Rumors like this one involving Amare Stoudemire and the Spurs are why I love the NBA Trade Deadline. Teams get desperate and consider every possible way to improve their club, even if the ideas seem completely out of left field.
Adrian Wojnarowski of Yahoo reports:
Multiple league sources say the Spurs’ front office has researched and debated pursuing Stoudemire to play alongside Tim Duncan.
There are questions for the Spurs to answer: Would they be willing to part with the personnel – including possibly Manu Ginobili – to make a deal happen?
Do the Spurs want to re-sign Stoudemire to a contract extension and swell their payroll?
Do they believe Stoudemire could be the difference for their fifth championship?
All questions with no clear answers for the Spurs – yet.
Nevertheless, the possibility of an athletic, offensive force like Stoudemire has become too irresistible to easily dismiss. The Spurs (25-18) have lost five of their past six games, and have fallen into sixth place in the Western Conference.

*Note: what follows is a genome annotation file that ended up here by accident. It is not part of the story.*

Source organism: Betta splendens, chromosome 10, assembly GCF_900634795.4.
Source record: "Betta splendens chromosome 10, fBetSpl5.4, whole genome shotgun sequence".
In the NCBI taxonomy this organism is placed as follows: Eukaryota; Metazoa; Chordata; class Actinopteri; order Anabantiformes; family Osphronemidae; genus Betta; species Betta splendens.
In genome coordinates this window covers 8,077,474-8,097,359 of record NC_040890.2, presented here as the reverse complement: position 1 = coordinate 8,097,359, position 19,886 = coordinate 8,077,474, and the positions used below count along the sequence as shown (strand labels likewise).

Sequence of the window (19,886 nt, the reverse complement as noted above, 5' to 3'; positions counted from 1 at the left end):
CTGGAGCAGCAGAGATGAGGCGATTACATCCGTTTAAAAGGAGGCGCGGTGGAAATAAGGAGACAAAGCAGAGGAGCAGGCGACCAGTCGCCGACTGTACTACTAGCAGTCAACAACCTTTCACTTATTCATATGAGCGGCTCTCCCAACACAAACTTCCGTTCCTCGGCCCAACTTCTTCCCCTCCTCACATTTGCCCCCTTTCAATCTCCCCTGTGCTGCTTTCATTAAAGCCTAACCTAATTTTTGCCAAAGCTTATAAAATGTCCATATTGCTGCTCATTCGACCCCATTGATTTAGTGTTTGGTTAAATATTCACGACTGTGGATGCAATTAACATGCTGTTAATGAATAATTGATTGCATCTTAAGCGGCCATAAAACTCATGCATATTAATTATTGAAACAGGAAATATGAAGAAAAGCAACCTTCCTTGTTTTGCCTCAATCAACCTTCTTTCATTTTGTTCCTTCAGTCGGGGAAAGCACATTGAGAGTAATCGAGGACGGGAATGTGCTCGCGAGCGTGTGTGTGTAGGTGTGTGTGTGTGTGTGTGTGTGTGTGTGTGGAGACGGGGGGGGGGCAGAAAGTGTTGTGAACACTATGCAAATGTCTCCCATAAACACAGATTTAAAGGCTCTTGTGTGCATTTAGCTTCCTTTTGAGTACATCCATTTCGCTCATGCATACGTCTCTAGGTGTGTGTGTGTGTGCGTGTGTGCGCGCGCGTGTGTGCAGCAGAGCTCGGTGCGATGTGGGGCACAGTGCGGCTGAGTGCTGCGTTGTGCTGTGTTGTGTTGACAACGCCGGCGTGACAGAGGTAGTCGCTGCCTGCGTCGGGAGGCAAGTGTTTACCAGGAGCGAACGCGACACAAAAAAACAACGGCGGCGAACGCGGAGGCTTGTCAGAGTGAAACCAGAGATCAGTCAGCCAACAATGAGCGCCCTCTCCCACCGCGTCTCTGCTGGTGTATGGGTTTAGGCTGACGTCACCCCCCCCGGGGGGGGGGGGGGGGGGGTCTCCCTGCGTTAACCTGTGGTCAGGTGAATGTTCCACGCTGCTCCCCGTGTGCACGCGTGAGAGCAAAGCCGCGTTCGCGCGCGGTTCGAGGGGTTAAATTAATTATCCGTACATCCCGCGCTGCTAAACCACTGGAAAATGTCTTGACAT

A trade of Manu Ginobili’s expiring contract (worth just under $11 million), Matt Bonner’s expiring deal and George Hill for Stoudemire works cap-wise, but would it be a wise deal for the Spurs? Early poll results on SB Nation’s Spurs blog Pounding the Rock say no.
I’m going to have to say no as well. Yes, the Spurs are struggling, having dropped to sixth place in the Western Conference. Yes, Tim Duncan is carrying too heavy a load, with Ginobili’s game in decline and Tony Parker’s foot problems affecting his play. Yes, another big man would really help Duncan and would allow DeJuan Blair to fall back into his role as an energy guy off the bench.
At the same time, Amare Stoudemire doesn’t fit San Antonio’s culture. To be effective, he needs a real playmaking point guard that can set him up for scores. Someone like Steve Nash. However, the Spurs have consistently asked their point guard, Tony Parker to make plays for himself first because of his ability to be a scorer. They don’t need their point guard to be the only guy making plays, because Duncan and Ginobili are equally adept at creating offense for themselves and others. In addition, Stoudemire is not a good rebounder or defender, so he’s not going to help out much in other areas of the game.
Throw Amare Stoudemire on a point-guard driven team — like the Suns! — and he’ll produce. Put him in a situation like the Spurs, who rely on everyone sharing the ball equally, and it won’t work. You have to love the Spurs’ outside-the-box thinking, but I don’t see this happening.